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About Smoggy

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    Middlesbrough, England

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  1. Glad to be able to help Gary, small recompence for the hours of enjoyment your vids have provided.
  2. They are superb, love the execution of the twist, taper is spot on, as for them all being right problem......stand the other side of the grille,,,!
  3. No I've not Jeremy, I've commonty seen the end links with a broader flattemed profile but can't recall fullered chain links
  4. If you have a particular use for a feature then it may be a good idea to include it on an anvil, the typical London Pattern has remaind vitually the same all these years for the simple reason that it's features are those most usefull to most. Attempting to make something that has as many features as possible only results in less effective anvil overall. Look at the demonstrator swiss knife models, a plethera of tools but impossible to hold in the hand and use them. However the exercise of thinking over an alternative design and debating it, even if to abandon it as a bad job is never a waste of effort, it's by such processes good workable, usefull design ideas come about. What about a three sided anvil with a heel, a horn and some other appendage of your choice? (I'd not be sirprised if it had already been done and dismissed as pointless or limited use)
  5. The end link is typical of that meant to take, a hook, a shackle or pass the chain through itself providing a bight, which is why I suspect it a lifting chain. I suspedt you mean side to side Jeremy, or at least the gentleman did, slewing line.....usually a cable but could be chain I would imagine. Thing is if the chain is only 17' long and has the same terminal link on each end, ie it's full original length then, it's seems a tad short for either a slewing line or an anchor chain given the link size.
  6. I'll see if I can find other contact details for him Gary.......stand by...... ...and I have a website for him with contact details, I'll send you a pm with the link Gary....
  7. Yes I do Gary, if you visit the BABA (British Artist Blacksmiths Association) facebook page, and scroll down you will very soon come across a post by a Roger Hampson. He is an engraver located in Purton UK and has made quite a few now for folks on the page and posts his work for perusal. You should be able to contact him through facebook initially. Hope that helps Gary, (There will be others I don't know about....)
  8. The only reason I can think of to include a fuller in each link is to reducce the weight while retaining the strength, I've never come across anchor chain of that design, not to say there isn't. The size/shape of the end eye suggests a lifting chain to me. Are there no marking on any of the links?
  9. That's ecxactly what I did but i just used a wood chisel, then turned it over and without bothering to square the top up recessed to fit the anvil.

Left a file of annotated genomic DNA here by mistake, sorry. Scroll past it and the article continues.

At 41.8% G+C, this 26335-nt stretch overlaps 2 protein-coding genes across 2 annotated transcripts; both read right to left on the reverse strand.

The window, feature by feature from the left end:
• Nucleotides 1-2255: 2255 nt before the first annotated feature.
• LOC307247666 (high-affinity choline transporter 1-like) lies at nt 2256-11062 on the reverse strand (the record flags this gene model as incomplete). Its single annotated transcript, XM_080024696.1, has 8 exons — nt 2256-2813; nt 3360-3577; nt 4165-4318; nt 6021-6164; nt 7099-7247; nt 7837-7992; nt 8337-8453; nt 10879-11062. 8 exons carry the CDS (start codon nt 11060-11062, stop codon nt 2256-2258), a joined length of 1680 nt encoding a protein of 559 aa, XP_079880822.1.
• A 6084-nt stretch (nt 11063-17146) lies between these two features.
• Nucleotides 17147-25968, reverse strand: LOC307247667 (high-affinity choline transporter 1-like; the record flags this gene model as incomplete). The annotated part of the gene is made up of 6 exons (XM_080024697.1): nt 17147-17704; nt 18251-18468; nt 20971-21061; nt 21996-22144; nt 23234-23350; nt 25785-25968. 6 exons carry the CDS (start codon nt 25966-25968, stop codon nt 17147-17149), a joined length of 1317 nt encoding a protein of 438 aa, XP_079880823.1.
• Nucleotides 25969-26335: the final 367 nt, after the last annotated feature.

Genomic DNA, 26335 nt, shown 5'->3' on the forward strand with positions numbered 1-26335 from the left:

10. Size is relative Alan, most of my lathe tools fit my shaper. The heavier tool you remeber will only fit in certain types of tool holder, ie the slotted post type with the single clamping bolt in the end, common on shapers but also used on simpler lathes.
  11. No need for appologies I don't think the following has been mentioned on either thread: This is not my idea, I saw it somewhere and it is more than ikely it was here on IFI. A hardy tool does not need to have a square shank of the appropriate size for you hardy hole. A sturdy plate which fits the diagonal dimensions will serve as a shank and can be arc or otherwise welded to the base of the tool without the weldment interferring with the fit. The same tool can also be held in a vice should it be convnient to do so. ( I'm fairly sure someone will be along shortly with a picture of such a tool as the more I reflect on it the more certain I am that I saw it here on IFI ) Hope that's helpfull and comprehensible.
  12. Yes bluesman7 I do exactly that when away camping. just make sure it is all completely cold before loading it up and setting off home. The only problem I have with this method is finding or transporting enough wood to the campsite. However sometimes I've gotten lucky and sourced a supply on site....only to run out of charcoal bins! The small can retort is particularly usefull if you live in an urban environment and larger fires or retorts could be a cause for complaints.
  13. Plenty of vids on youtube showing how to make small batches of charcoal often for art use or other uses. I use two food cans, one inside the other (a can of beans may be slightly larger than a can of peas or fruit) fil the smaller can with wood invert the other and sit it top can down in the fire. quick simple and cost nothing. You'll want a size that can produce large enough pieces of charcoal for your use. "... It probably could be done, however it would take forever to get a usable amount of charcoal. .." Not if like me you stack a number around a fire that you would have been burning anyway, a free bucket full of charcoal from the twigs you've cleaned of the lawn, still a free bucket full of charcoal!
  14. My preference has, is and always will be: One more power tool, one more pair of tongs and one more hammer.......
  15. For cold cutting, one can simply use a regular cold chisel, a hot cut benefits from either being mounted (hardy hole) of fitted with a handle to keep the users hand away from the hot area of the metal being cut. The shape prefered for hot or cold cut respectively may not be the convention the maker follows. I would suggest it was intended as a hot cut simply because it is handled,